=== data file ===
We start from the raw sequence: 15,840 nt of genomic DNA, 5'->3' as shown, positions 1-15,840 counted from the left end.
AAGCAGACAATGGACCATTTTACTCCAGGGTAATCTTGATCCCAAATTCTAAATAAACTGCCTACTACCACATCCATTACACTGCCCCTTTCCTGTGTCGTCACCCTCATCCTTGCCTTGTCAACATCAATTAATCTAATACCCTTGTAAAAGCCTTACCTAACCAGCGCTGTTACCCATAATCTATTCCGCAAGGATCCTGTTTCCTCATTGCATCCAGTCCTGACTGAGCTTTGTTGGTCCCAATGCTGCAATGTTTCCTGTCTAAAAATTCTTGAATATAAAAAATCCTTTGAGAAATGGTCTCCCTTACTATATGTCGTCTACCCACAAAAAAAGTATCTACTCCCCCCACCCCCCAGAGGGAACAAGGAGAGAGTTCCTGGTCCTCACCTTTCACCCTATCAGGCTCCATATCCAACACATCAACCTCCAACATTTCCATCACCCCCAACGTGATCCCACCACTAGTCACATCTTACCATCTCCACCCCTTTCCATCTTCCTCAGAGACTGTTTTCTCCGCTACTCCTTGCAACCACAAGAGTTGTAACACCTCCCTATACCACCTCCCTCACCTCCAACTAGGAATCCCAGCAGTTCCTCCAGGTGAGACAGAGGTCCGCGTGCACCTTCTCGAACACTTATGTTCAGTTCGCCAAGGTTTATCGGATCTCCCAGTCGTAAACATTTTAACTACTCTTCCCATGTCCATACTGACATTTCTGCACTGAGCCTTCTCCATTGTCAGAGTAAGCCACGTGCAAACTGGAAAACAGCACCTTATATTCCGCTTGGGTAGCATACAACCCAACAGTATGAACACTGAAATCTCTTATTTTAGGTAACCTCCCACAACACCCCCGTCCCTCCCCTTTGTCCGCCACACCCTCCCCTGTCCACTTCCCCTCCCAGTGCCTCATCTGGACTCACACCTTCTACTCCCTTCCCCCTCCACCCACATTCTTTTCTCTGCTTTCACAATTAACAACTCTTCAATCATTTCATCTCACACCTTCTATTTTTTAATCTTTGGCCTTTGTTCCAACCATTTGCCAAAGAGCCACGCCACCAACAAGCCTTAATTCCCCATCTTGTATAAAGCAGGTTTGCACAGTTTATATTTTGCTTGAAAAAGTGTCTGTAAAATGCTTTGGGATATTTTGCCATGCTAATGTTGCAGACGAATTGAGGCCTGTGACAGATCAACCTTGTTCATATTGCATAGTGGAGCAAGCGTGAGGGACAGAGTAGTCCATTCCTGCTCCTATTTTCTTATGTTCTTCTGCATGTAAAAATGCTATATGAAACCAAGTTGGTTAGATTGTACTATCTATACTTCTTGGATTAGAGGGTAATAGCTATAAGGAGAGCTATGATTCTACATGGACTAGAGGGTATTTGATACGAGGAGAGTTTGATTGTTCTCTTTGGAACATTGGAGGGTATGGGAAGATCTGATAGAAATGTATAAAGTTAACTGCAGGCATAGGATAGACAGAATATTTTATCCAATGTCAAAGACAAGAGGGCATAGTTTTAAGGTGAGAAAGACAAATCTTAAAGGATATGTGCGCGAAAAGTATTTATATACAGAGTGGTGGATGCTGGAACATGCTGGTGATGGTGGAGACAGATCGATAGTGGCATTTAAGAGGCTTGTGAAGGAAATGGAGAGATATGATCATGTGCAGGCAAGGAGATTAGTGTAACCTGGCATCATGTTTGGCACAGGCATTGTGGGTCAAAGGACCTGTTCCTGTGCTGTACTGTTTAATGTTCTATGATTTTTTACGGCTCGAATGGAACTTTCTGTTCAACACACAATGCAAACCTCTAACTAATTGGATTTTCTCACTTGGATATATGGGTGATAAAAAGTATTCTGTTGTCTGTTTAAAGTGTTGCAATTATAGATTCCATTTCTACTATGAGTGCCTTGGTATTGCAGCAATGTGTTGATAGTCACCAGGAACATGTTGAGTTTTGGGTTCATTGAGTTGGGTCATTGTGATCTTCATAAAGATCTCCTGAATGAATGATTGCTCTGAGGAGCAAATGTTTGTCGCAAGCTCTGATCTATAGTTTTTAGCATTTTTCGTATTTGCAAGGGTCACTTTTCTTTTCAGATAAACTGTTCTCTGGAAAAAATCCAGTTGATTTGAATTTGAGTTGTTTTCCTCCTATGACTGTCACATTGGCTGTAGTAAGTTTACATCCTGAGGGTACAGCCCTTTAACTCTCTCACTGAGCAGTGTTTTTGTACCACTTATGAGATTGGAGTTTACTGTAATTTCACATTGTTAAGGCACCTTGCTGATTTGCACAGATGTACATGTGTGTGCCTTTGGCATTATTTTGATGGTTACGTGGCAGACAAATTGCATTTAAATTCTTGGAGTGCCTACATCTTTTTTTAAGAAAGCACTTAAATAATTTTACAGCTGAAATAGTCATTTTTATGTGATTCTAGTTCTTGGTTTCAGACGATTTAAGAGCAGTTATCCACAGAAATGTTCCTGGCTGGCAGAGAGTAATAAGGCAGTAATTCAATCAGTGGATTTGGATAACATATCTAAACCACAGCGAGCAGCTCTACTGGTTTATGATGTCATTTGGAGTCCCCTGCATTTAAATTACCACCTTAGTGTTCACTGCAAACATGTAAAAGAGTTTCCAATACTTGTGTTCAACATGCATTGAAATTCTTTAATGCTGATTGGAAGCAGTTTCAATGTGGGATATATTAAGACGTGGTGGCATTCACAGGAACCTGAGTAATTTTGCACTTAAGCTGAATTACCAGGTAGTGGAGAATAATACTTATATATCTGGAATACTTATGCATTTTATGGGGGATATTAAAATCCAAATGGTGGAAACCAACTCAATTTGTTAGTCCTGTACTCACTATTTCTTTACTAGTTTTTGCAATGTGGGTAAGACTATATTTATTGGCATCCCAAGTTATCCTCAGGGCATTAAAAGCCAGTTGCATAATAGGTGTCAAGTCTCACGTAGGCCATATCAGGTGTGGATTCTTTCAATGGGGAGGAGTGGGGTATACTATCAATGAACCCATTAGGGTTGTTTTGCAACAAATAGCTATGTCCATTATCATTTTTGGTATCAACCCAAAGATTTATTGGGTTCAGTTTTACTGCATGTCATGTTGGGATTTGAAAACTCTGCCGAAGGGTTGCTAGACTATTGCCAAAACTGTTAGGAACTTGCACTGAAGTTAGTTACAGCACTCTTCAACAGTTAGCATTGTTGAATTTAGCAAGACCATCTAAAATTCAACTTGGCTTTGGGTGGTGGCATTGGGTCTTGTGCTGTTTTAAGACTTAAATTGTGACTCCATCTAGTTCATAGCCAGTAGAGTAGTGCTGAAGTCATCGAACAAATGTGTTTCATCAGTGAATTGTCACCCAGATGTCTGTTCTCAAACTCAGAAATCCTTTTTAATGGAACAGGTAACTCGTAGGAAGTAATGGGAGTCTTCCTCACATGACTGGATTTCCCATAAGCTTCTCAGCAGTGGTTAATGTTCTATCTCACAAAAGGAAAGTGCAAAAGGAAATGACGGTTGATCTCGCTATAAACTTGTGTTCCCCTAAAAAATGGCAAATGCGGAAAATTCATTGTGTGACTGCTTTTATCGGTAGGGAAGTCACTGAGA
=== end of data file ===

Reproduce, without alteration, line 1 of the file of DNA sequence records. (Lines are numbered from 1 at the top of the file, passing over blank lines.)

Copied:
We start from the raw sequence: 15,840 nt of genomic DNA, 5'->3' as shown, positions 1-15,840 counted from the left end.